Music in the Hispanic Caribbean

Musicin the Hispanic Caribbean

CreoleChoir of Cuba

TheCreole Choir members through their music celebrate their Haitianancestry, as slaves from West Africa taken to captivity in theCaribbean. They have fostered music through generations since theearly 19thcentury following their first visit in 1996 in Haiti they havegradually adopted modern Haitian sound into their performances.‘Desandann’ is the group’s name in Cuba with its literalmeaning as ‘descendants.` They sing in Creole as its Cuba’ssecond language, a pragmatic blend of other languages, French, andAfrican. The impression of ‘creolization’ is a dominant part ofCaribbean culture. Creolization is apparent in the different physicalappearance and color of people’s skin in the Caribbean. Caribbeanidentity is neither African nor European but rather mergers of bothas most scholars conclude [MHC 19].

Gagamusic in the Dominican Republic

Gagais a religious ritual, dance, and music performed by Afro-Dominicans.The two countries violent socio-political situation led to thedevelopment of Gaga on the bateyes.TheGaga ceremonies highlight quite a lot of significant events such asmarriages, deaths, or births. Gaga music has two key major roles:

  • Ceremonial music used to lead practitioners through rituals and rites for important events by aiding in inducing a trance-like feeling and at times fend off evil spirits.

  • Help neighbors in the community through sad moments such as death or calamity by parading joyful and happy music.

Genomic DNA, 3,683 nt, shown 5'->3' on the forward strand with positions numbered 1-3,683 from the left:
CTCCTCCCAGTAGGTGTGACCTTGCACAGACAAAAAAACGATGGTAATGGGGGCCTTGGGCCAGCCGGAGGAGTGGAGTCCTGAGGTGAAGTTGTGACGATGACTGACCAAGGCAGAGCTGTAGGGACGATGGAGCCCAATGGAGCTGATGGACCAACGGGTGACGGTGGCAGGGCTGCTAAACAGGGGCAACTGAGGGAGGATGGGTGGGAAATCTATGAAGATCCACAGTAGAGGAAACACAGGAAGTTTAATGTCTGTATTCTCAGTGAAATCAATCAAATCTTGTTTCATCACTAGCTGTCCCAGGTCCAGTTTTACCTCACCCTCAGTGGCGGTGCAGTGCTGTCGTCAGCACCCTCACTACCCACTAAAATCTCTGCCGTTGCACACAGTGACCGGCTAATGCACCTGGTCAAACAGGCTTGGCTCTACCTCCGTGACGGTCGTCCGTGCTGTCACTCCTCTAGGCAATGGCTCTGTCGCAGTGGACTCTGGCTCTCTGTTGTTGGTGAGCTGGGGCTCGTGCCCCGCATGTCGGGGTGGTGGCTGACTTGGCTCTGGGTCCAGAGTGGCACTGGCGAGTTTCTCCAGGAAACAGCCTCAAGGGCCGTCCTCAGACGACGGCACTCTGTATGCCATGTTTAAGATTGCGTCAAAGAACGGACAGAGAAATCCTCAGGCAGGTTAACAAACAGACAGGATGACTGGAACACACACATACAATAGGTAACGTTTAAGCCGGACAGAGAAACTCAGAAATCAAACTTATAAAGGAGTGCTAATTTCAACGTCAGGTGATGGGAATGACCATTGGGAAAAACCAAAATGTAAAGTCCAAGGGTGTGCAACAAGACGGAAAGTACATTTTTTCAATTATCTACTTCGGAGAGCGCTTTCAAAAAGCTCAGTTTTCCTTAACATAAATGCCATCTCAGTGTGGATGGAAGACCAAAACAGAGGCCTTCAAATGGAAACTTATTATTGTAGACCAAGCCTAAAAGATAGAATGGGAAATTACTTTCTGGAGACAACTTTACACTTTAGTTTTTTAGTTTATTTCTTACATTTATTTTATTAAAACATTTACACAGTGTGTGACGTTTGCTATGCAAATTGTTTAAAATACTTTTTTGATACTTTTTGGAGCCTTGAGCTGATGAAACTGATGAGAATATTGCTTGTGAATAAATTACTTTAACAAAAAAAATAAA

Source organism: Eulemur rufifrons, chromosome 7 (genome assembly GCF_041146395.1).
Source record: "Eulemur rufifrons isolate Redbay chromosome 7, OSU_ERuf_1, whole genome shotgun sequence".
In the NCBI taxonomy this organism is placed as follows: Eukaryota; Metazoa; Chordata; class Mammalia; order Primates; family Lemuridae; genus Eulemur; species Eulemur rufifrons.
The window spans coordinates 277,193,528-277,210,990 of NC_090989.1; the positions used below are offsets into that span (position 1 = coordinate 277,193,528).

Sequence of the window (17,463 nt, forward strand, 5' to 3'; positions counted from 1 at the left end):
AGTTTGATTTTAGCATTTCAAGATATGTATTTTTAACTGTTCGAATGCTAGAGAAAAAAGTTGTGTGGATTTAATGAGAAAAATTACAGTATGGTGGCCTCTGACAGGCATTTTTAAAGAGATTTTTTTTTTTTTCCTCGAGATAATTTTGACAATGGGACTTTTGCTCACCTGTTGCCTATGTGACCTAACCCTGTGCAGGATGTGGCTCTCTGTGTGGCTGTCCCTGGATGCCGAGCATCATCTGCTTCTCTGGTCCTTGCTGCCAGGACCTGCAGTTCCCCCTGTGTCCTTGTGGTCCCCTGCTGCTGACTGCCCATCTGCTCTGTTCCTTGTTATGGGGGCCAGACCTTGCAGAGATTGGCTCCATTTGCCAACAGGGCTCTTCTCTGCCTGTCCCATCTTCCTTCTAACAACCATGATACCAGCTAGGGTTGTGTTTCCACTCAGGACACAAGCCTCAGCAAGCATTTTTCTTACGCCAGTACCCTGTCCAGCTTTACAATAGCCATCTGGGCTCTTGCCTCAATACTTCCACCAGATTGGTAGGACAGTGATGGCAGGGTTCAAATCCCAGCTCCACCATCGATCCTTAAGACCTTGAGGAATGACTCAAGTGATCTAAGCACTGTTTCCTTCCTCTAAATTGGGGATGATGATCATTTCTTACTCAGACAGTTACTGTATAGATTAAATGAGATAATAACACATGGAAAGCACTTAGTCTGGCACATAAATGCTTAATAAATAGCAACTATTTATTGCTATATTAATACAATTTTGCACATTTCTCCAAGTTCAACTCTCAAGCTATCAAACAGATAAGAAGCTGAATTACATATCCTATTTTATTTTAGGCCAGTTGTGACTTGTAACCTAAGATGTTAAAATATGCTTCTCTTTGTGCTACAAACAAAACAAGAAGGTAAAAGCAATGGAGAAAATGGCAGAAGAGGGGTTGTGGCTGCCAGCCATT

TheRepublic rarely uses Gaga to promote the country as some of the musicmetaphorically mock authorities in high profile positions. Thebateyesfrom which Gaga music originate have been under strict control fromthe Dominican government. Its inhabitants are considered to benon-citizens of the Dominican Republic.


Decimais a more than five-hundred-year-old Ibero-African poetic folklore.It is used to capture or connect with the local communities’spirit. Sonoriginates from Cuba, and its instrumentation includes bothpercussions modeled on African culture and string instrumentsoriginating from Spain. Soncan be associated with the Merenguegenreas it combines a cyclic montunoclimax and cantoor versoa verse section with call-response vocals [MHC 91]. Lyrics to “ComoAbeja Al Panal:” ABBAACDDE, and lyricsto “Los Mangos Bajitos:” ABBABCCDD [MHC 40-41]. `LosMangos Bajitos`fits the decimastructure with ten rhyming lines each with eight syllables. The songhas more than ten rhyming lines in the first stanza contradicting thedecimastructure.


Moore,R. (2010). Musicin the Hispanic Caribbean.New York, N.Y: Oxford University Press.